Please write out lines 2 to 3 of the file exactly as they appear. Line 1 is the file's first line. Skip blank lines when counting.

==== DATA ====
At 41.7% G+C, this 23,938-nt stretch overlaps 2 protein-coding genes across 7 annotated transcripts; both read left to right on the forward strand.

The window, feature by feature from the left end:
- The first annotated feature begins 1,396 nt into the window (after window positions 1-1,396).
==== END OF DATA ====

The window, feature by feature from the left end:
- The first annotated feature begins 1,396 nt into the window (after window positions 1-1,396).